In the United States, 32% of children are overweight, 16% of children are obese, and 11% are extremely obese. Since 1980, the prevalence of childhood obesity has tripled, making this generation the first expected to have a shorter life expectancy than that of their parents. Serious action is needed on multiple levels and across various sectors to address this public health crisis. Public health experts, including those at the Centers for Disease Control (CDC) and the Institute of Medicine (IOM), recommend policy changes at the environmental level to address obesity in the United States. Change is required in several settings, including communities, schools, childcare, worksites, and healthcare facilities. The government can facilitate and support such changes by enacting legislation and regulation at the federal, state, tribal, and local levels. There is an emerging understanding that health needs to be considered in all policies in order to address health disparities in general and the significant public health issue of obesity. Government agencies whose primary mission does not necessarily include health can positively influence public health by considering the impact their policy making has on health. The federal government has concrete opportunities to do this in the upcoming years.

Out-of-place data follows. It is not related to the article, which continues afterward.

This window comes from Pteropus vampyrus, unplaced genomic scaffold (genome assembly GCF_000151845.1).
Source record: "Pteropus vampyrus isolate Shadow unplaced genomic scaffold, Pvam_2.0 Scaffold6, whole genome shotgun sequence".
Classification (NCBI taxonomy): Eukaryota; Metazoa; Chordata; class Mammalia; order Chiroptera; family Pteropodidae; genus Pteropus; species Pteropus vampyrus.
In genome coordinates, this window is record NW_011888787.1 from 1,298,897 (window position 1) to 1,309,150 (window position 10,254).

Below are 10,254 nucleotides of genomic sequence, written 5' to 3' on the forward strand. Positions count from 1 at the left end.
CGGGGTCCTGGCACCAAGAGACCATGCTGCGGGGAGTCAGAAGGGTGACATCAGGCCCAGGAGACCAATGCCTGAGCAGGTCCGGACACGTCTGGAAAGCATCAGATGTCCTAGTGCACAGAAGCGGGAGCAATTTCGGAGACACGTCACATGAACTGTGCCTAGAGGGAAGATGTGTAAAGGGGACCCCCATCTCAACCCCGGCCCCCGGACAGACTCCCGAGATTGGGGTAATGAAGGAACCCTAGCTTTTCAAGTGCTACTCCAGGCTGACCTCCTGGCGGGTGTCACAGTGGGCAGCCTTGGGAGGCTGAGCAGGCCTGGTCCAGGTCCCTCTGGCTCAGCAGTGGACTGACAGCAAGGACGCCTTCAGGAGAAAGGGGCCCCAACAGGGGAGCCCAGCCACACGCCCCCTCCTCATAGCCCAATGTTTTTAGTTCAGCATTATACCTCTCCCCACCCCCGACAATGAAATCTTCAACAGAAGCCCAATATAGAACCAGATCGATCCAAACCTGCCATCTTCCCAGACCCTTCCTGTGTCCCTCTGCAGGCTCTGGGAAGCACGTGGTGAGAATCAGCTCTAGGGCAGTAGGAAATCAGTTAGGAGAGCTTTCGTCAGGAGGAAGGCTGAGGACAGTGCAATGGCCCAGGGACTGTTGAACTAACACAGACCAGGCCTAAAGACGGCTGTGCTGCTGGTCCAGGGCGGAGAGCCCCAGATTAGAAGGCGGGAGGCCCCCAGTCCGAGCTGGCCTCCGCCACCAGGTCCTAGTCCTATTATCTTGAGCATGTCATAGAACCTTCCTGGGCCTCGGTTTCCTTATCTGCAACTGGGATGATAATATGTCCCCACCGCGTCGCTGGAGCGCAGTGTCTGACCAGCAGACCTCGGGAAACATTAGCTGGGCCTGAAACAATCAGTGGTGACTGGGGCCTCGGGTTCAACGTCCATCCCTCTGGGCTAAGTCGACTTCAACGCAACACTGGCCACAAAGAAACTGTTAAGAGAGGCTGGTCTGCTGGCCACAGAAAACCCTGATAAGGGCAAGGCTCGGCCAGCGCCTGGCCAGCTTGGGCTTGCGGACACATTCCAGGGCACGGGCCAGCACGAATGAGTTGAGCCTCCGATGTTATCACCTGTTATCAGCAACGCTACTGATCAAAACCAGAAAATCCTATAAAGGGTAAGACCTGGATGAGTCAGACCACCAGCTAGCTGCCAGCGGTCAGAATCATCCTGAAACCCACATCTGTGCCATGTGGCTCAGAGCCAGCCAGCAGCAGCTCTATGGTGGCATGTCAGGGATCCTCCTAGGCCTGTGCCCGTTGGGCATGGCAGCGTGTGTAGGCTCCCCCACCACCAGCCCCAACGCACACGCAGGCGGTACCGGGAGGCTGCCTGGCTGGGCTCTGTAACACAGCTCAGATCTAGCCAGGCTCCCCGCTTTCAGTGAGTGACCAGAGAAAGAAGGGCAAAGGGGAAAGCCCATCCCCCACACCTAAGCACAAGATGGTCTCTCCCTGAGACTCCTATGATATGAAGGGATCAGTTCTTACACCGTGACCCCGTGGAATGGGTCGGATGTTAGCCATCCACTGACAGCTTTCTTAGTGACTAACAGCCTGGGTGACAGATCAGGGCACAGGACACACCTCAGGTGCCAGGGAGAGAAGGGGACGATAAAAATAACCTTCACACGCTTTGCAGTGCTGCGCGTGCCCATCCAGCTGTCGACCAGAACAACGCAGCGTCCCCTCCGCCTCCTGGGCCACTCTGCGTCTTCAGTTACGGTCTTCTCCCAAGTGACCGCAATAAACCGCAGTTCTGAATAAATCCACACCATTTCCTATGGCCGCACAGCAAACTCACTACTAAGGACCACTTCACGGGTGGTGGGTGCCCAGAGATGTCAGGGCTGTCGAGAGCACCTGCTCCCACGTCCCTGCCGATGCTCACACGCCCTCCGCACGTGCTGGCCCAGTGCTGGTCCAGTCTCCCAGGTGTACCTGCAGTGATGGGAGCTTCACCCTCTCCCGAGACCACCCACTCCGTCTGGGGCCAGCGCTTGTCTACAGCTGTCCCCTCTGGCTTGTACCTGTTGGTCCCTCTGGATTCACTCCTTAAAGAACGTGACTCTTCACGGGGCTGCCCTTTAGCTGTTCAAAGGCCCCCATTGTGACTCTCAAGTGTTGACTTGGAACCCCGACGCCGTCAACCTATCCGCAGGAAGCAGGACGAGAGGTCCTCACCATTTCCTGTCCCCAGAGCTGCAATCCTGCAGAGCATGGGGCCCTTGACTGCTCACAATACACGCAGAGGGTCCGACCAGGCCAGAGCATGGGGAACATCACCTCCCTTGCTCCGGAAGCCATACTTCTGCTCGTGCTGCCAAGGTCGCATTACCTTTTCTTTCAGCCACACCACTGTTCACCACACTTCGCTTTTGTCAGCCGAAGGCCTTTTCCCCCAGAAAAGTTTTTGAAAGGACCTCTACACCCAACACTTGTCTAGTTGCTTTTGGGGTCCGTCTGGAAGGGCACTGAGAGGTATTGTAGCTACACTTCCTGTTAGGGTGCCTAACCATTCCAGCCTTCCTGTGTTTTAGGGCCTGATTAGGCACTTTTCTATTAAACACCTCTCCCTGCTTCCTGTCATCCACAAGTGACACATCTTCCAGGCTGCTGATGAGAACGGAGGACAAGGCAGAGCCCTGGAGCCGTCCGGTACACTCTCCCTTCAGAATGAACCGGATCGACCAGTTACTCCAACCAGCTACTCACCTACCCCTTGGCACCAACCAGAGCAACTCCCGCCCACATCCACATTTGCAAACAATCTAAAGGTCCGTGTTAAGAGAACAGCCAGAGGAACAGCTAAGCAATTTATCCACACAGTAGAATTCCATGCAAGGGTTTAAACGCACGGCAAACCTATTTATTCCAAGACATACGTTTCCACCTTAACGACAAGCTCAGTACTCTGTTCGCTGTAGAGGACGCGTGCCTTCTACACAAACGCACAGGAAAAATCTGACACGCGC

|Original language||English (US)|
|Title of host publication||Global Perspectives on Childhood Obesity|
|Subtitle of host publication||Current Status, Consequences and Prevention|
|Number of pages||7|
|State||Published - Sep 3 2010|
ASJC Scopus subject areas